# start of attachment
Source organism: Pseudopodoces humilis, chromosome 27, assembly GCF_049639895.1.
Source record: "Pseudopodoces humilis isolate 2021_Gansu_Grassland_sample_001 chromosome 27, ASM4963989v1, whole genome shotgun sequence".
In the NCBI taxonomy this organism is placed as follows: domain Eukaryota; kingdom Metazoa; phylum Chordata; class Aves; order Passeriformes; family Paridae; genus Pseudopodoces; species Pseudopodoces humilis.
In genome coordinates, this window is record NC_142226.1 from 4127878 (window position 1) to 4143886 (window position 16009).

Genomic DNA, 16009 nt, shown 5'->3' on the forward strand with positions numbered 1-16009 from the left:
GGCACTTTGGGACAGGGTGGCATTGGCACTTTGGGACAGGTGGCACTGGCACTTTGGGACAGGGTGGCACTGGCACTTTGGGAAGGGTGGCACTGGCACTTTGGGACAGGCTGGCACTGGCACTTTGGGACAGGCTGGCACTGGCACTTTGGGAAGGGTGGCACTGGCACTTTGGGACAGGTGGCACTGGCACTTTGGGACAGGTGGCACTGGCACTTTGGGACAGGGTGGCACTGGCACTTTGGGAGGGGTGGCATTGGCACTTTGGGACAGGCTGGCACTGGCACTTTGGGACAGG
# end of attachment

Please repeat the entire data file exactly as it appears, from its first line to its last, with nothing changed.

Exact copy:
Source organism: Pseudopodoces humilis, chromosome 27, assembly GCF_049639895.1.
Source record: "Pseudopodoces humilis isolate 2021_Gansu_Grassland_sample_001 chromosome 27, ASM4963989v1, whole genome shotgun sequence".
In the NCBI taxonomy this organism is placed as follows: domain Eukaryota; kingdom Metazoa; phylum Chordata; class Aves; order Passeriformes; family Paridae; genus Pseudopodoces; species Pseudopodoces humilis.
In genome coordinates, this window is record NC_142226.1 from 4127878 (window position 1) to 4143886 (window position 16009).

Genomic DNA, 16009 nt, shown 5'->3' on the forward strand with positions numbered 1-16009 from the left:
GGCACTTTGGGACAGGGTGGCATTGGCACTTTGGGACAGGTGGCACTGGCACTTTGGGACAGGGTGGCACTGGCACTTTGGGAAGGGTGGCACTGGCACTTTGGGACAGGCTGGCACTGGCACTTTGGGACAGGCTGGCACTGGCACTTTGGGAAGGGTGGCACTGGCACTTTGGGACAGGTGGCACTGGCACTTTGGGACAGGTGGCACTGGCACTTTGGGACAGGGTGGCACTGGCACTTTGGGAGGGGTGGCATTGGCACTTTGGGACAGGCTGGCACTGGCACTTTGGGACAGG